If you will remember my sermons on I Corinthians, I went through chapter 14, and the word in the King James and New King James is prophesy, but it is really divine utterance, or inspired speaking. It could be either way.
This word occurs only seven times (it is kind of interesting that it is only seven times) in the book of Revelation. But, it is used both ways depending on how you want to look at it. In chapter 1, verse 3 it says,
Revelation 1:3 Blessed is he who reads and those who hear the words of this prophecy, and keep those things which are written in it; for the time is near.
You can see from that it could go both ways—it could mean simply inspired revelation, or divine prediction. Another one is in the 11th chapter where it is speaking about the two witnesses,
Revelation 11:6 These have power to shut heaven, so that no rain falls in the days of their prophecy. . . .
They could be predicting future events, or they could be preaching. It could go either way. And in Revelation 19:10 I believe it is speaking about prediction.
We have gone a long way, and we have been talking about this one verse. So, what can we bring it down to? To start, I want to paraphrase that last sentence of Revelation 19:10 from what we have just learned. I think it is very simple.
"The teaching of Jesus Christ is the key to revelation."
That is pretty simple, is it not? Once you take the theological terms out, it becomes pretty easy to understand. In Romans, we will see Paul verify this in one way.
Romans 1:16 For I am not ashamed of the gospel of Christ [there is our subject], for it [the gospel of Christ] is the power of God to salvation for everyone who believes, for the Jew first and also for the Greek.
Christ's gospel, what He came to reveal to us, is the power, the force, that immaterial governing principle that propels us into eternal life in God's Kingdom. It is what is going to help get us saved, if you will. Why? Because the gospel unlocks the mysteries of true righteousness.
Romans 1:17a For in it the righteousness of God is revealed from faith to faith. . . .
So, in the gospel, God through Jesus Christ exposes to our mind what it takes to go from a little bit of faith to the great faith needed to be saved—the faith of a man to the faith required for salvation.
So, if we practice the gospel, not just hear it, not just believe it, but practice it, then it will lead us to faithfulness, and eventually to eternal life. So, the gospel, being what Jesus revealed, is the key that unlocks prophecy too, for all prophecy is directed toward that same goal—the establishment of the Kingdom of God, and the salvation of those who will be the kings and priests in that Kingdom under Jesus Christ. It all works together.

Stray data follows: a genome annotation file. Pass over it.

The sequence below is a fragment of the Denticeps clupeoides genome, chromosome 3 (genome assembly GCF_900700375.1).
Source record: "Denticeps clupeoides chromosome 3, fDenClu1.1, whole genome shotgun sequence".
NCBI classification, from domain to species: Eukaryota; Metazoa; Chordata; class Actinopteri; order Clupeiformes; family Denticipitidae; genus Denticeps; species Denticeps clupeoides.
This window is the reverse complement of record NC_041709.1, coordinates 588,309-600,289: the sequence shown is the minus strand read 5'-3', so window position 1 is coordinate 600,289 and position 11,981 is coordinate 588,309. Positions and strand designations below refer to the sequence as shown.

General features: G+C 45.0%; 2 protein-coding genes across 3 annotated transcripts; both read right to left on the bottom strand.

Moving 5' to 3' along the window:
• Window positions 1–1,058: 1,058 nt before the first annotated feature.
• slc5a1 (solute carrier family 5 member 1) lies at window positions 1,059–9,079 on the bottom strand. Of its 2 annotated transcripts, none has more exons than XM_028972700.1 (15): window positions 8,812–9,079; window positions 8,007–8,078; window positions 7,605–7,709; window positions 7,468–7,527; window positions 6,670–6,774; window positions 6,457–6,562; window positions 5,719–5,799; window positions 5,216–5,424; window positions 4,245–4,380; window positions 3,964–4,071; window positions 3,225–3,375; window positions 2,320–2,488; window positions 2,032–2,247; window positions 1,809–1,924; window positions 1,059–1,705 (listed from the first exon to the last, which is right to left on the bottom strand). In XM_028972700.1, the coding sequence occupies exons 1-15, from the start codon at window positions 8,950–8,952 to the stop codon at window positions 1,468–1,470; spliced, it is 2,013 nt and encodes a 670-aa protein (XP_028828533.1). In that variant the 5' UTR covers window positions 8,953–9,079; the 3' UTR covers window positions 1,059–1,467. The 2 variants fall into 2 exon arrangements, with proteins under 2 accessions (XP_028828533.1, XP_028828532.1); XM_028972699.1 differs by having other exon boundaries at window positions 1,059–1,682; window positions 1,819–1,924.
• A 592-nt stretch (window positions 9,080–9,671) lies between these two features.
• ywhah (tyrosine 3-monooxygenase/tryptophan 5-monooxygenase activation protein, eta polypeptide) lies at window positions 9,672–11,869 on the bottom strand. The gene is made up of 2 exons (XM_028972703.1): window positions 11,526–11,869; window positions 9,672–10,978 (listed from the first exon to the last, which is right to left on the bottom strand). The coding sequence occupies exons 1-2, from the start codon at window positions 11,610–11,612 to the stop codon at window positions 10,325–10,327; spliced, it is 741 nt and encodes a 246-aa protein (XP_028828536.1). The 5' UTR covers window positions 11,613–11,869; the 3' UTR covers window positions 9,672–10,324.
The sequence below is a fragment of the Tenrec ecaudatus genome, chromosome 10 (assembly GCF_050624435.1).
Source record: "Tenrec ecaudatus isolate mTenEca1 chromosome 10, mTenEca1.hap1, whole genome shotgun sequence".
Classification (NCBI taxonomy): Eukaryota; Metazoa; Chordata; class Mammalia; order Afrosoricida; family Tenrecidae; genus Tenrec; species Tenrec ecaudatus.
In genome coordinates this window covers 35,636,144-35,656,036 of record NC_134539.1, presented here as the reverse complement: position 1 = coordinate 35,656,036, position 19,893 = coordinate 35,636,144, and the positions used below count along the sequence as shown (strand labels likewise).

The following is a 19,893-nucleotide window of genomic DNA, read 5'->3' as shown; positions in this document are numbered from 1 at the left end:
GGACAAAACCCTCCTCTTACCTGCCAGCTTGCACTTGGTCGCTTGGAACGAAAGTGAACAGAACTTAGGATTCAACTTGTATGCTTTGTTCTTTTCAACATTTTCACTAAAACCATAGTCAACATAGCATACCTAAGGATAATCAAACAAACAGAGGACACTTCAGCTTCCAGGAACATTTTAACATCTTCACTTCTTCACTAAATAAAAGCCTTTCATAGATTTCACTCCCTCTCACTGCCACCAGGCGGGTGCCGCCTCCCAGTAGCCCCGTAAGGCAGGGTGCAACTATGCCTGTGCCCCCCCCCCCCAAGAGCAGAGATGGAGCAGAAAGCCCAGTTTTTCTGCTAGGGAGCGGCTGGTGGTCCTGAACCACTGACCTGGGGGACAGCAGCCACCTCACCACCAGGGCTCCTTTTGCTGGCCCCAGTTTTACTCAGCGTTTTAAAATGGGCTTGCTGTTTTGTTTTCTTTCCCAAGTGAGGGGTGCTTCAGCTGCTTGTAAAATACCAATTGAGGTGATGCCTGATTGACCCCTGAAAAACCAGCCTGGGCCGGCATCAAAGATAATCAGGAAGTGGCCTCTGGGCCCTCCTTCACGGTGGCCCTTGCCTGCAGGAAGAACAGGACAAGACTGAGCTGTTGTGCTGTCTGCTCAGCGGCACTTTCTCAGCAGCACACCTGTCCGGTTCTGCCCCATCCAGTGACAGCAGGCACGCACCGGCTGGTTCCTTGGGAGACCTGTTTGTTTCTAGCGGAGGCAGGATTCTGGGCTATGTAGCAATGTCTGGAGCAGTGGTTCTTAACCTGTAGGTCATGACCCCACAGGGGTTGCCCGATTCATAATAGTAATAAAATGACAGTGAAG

Turn to the book of Matthew, and the section on the Transfiguration, and we will see another proof of this idea.
Matthew 17:1-5 Now after six days Jesus took Peter, James, and John his brother, led them up on a high mountain by themselves; and He was transfigured before them. His face shone like the sun, and His clothes became as white as the light. And behold, Moses and Elijah appeared to them, talking with Him. Then Peter answered and said to Jesus, "Lord, it is good for us to be here; if You wish, let us make here three tabernacles: one for You, one for Moses, and one for Elijah." While he was still speaking, behold, a bright cloud overshadowed them; and suddenly a voice came out of the cloud, saying, "This is My beloved Son, in whom I am well pleased. Hear Him!"
Now, what the transfiguration does is reveal the importance of Jesus relative to the great Old Testament luminaries Moses, who was the great lawgiver, and Elijah, who was the great prophet. Peter seeing Jesus there with Moses and Elijah wanted to build a tabernacle for each one of them, as if they were equal. And God cut him off while he was still speaking. He said, "No! This is My beloved Son. Hear Him!"
Moses and Elijah are not as important as the Son. The Son takes precedence over Moses and Elijah. What He says as the Son is more important than what they said as servants.
Turn to Hebrews where Paul basically says the same thing.
Hebrews 3:1-6 Therefore, holy brethren, partakers of the heavenly calling, consider the Apostle and High Priest of our confession, Christ Jesus, who was faithful to Him who appointed Him, as Moses also was faithful in all His [God's] house. For this One has been counted worthy of more glory than Moses, inasmuch as He who built the house has more honor than the house. For every house is built by someone, but He who built all things is God. And Moses indeed was faithful in all His house as a servant, for a testimony of those things which would be spoken afterward, but Christ as a Son over His own house, whose house we are if we hold fast the confidence and the rejoicing of the hope firm to the end.